dna repair 8 ( 2 0 0 9 ) 114–125
available at www.sciencedirect.com
journal homepage: www.elsevier.com/locate/dnarepair
XPC initiation codon mutation in xeroderma pigmentosum
patients with and without neurological symptoms
Sikandar G. Khana, Kyu-Seon Oha, Steffen Emmerta,1, Kyoko Imotoa, Deborah Tamuraa,
John J. DiGiovannaa,c, Tala Shahlavia, Najealicka Armstronga, Carl C. Bakerb,
Marcy Neuburgd, Chris Zalewskie, Carmen Brewere, Edythe Wiggsf,
Raphael Schiffmannf, Kenneth H. Kraemera,∗
aBasic Research Laboratory, National Cancer Institute, National Institutes of Health, Bethesda, MD, United States
bLaboratory of Clinical Oncology, National Cancer Institute, National Institutes of Health, Bethesda, MD, United States
cDivision of Dermatopharmacology, Department of Dermatology, The Warren Alpert Medical School of Brown University,
Providence, RI, United States
dDepartment of Dermatology, Medical College of Wisconsin, Milwaukee, WI, United States
eOtolaryngology Branch, National Institute on Deafness and Other Communication Disorders, National Institutes of Health,
Bethesda, MD, United States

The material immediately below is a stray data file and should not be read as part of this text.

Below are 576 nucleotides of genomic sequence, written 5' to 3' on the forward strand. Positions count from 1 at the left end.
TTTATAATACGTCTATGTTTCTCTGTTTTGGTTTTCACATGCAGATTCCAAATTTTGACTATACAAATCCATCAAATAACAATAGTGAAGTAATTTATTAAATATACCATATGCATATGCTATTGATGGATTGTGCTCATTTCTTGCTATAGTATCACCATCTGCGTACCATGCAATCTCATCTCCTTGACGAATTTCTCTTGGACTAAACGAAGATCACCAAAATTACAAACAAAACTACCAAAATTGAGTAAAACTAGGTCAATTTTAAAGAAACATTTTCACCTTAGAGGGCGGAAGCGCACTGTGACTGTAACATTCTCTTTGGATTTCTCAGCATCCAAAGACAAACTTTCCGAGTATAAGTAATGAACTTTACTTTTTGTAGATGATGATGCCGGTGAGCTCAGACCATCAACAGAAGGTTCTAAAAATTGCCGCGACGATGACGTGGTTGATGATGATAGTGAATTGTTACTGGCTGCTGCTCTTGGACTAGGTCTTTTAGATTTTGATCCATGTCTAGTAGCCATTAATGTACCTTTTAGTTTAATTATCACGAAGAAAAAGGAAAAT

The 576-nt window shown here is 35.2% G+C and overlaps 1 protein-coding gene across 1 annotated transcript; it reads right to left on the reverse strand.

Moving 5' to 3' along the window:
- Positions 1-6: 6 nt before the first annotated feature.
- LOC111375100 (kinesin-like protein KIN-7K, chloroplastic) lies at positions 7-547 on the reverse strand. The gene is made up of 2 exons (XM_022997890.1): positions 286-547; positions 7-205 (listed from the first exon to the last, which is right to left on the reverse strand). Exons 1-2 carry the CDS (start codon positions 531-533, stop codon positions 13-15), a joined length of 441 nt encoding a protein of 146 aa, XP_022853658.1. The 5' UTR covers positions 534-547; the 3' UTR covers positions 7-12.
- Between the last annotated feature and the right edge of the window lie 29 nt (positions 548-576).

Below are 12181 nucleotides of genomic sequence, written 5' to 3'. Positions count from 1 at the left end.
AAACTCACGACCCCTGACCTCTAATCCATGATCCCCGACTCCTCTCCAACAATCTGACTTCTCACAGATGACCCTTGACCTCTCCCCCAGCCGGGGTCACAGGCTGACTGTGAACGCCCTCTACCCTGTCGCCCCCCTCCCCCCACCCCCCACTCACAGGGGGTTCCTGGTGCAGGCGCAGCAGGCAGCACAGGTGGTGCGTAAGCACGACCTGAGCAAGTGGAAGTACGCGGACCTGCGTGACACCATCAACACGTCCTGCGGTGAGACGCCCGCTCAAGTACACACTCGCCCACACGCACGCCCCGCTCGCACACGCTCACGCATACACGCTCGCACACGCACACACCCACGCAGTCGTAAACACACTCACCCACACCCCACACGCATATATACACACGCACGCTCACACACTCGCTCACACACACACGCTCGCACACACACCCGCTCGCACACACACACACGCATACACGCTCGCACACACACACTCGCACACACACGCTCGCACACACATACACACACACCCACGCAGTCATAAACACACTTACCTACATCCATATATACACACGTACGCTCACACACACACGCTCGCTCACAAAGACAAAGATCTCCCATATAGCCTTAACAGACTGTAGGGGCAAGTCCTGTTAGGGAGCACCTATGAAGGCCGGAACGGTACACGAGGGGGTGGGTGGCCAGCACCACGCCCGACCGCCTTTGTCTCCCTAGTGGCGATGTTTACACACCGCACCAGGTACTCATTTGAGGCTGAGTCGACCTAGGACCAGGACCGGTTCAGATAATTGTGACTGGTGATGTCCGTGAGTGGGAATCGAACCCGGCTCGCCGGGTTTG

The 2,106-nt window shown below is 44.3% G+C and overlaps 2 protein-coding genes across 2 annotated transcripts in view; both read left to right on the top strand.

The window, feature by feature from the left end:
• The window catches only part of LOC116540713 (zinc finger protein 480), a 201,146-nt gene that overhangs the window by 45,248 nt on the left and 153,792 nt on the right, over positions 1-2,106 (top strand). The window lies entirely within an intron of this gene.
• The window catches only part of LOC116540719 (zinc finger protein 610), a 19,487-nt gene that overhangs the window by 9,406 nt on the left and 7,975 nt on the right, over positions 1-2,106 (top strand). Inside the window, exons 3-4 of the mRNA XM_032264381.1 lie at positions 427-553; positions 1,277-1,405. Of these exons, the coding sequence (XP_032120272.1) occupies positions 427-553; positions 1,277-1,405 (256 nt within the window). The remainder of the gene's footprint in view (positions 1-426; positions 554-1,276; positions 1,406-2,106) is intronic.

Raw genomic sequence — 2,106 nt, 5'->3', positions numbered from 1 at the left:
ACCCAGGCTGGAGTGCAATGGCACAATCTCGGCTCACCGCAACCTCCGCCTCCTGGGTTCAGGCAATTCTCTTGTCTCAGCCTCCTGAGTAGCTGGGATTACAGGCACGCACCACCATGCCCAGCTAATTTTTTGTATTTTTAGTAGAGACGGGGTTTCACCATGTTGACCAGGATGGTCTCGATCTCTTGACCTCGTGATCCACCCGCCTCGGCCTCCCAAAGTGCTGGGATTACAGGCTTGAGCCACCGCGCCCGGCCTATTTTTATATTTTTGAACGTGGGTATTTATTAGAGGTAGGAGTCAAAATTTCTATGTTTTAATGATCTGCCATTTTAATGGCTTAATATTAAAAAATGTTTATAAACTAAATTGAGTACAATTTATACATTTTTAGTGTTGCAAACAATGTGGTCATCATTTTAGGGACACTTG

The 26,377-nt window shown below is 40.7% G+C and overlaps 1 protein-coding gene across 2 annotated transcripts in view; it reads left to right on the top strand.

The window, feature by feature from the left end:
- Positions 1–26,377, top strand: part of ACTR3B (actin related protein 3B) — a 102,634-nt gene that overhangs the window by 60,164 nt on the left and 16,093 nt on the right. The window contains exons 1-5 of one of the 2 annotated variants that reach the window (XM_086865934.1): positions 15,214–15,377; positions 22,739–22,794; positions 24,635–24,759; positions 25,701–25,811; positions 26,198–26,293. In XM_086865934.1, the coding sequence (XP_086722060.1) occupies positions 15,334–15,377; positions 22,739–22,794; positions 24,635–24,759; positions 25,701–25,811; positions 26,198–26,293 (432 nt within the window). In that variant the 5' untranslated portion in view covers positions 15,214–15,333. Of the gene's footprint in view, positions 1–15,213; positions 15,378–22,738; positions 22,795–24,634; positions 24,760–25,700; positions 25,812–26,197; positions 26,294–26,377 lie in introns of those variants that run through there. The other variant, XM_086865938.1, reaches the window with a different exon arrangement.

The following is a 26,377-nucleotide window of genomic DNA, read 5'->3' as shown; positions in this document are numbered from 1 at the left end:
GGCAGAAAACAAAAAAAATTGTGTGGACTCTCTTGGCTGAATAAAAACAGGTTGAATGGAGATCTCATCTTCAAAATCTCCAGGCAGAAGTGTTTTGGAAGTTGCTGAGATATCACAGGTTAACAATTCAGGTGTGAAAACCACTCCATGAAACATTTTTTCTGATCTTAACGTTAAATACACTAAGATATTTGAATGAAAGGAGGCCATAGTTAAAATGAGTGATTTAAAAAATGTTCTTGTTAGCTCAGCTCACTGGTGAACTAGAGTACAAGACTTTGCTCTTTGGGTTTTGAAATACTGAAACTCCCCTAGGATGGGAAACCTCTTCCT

fDevelopmental and Metabolic Neurology Branch, National Institute of Neurological Diseases and Stroke,
National Institutes of Health, Bethesda, MD, United States
a r t i c l ei n f o
Received 25 July 2008
Received in revised form
3 September 2008
Accepted 17 September 2008
Published on line 14 November 2008
Sensorineural hearing loss
a b s t r a c t
Two unrelated xeroderma pigmentosum (XP) patients, with and without neurological abnor-
malities, respectively, had identical defects in the XPC DNA nucleotide excision repair (NER)
gene. Patient XP21BE, a 27-year-old woman, had developmental delay and early onset of
sensorineural hearing loss. In contrast, patient XP329BE, a 13-year-old boy, had a normal
neurological examination. Both patients had marked lentiginous hyperpigmentation and
multiple skin cancers at an early age. Their cultured fibroblasts showed similar hypersensi-
a homozygous c.2T>G mutation in the XPC gene which changed the ATG initiation codon
to arginine (AGG). Both had low levels of XPC message and no detectable XPC protein on
Western blotting. There was no functional XPC activity in both as revealed by the failure
of localization of XPC and other NER proteins at the sites of UV-induced DNA damage in a
tion was functionally inactive in a post-UV host cell reactivation (HCR) assay. Microsatellite
markers flanking the XPC gene showed only a small region of identity (∼30kBP), indicating